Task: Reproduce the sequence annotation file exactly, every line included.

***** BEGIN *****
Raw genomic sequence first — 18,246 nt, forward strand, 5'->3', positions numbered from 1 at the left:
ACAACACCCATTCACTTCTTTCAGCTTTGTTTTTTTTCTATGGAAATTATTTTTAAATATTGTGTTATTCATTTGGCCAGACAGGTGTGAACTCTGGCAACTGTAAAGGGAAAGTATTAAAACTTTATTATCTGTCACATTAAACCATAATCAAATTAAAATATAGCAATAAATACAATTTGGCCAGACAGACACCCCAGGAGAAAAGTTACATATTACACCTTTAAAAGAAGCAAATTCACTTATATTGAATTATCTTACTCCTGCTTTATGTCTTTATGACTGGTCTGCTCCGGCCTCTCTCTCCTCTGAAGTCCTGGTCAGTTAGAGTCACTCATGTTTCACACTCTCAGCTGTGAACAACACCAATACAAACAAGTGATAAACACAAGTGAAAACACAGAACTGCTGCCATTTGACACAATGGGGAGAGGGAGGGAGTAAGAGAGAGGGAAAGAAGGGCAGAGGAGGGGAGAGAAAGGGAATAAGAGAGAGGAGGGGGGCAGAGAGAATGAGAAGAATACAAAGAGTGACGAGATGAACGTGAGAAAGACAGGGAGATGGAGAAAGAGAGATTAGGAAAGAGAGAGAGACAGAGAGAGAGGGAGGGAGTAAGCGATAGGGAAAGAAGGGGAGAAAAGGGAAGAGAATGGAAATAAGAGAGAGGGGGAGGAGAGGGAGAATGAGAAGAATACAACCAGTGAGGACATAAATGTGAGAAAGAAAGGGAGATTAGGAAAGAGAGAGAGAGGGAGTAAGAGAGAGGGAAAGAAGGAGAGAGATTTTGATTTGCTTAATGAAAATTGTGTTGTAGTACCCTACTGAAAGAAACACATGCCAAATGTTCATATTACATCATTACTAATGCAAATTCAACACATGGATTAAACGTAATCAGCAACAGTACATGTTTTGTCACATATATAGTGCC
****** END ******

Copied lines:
Raw genomic sequence first — 18,246 nt, forward strand, 5'->3', positions numbered from 1 at the left:
ACAACACCCATTCACTTCTTTCAGCTTTGTTTTTTTTCTATGGAAATTATTTTTAAATATTGTGTTATTCATTTGGCCAGACAGGTGTGAACTCTGGCAACTGTAAAGGGAAAGTATTAAAACTTTATTATCTGTCACATTAAACCATAATCAAATTAAAATATAGCAATAAATACAATTTGGCCAGACAGACACCCCAGGAGAAAAGTTACATATTACACCTTTAAAAGAAGCAAATTCACTTATATTGAATTATCTTACTCCTGCTTTATGTCTTTATGACTGGTCTGCTCCGGCCTCTCTCTCCTCTGAAGTCCTGGTCAGTTAGAGTCACTCATGTTTCACACTCTCAGCTGTGAACAACACCAATACAAACAAGTGATAAACACAAGTGAAAACACAGAACTGCTGCCATTTGACACAATGGGGAGAGGGAGGGAGTAAGAGAGAGGGAAAGAAGGGCAGAGGAGGGGAGAGAAAGGGAATAAGAGAGAGGAGGGGGGCAGAGAGAATGAGAAGAATACAAAGAGTGACGAGATGAACGTGAGAAAGACAGGGAGATGGAGAAAGAGAGATTAGGAAAGAGAGAGAGACAGAGAGAGAGGGAGGGAGTAAGCGATAGGGAAAGAAGGGGAGAAAAGGGAAGAGAATGGAAATAAGAGAGAGGGGGAGGAGAGGGAGAATGAGAAGAATACAACCAGTGAGGACATAAATGTGAGAAAGAAAGGGAGATTAGGAAAGAGAGAGAGAGGGAGTAAGAGAGAGGGAAAGAAGGAGAGAGATTTTGATTTGCTTAATGAAAATTGTGTTGTAGTACCCTACTGAAAGAAACACATGCCAAATGTTCATATTACATCATTACTAATGCAAATTCAACACATGGATTAAACGTAATCAGCAACAGTACATGTTTTGTCACATATATAGTGCC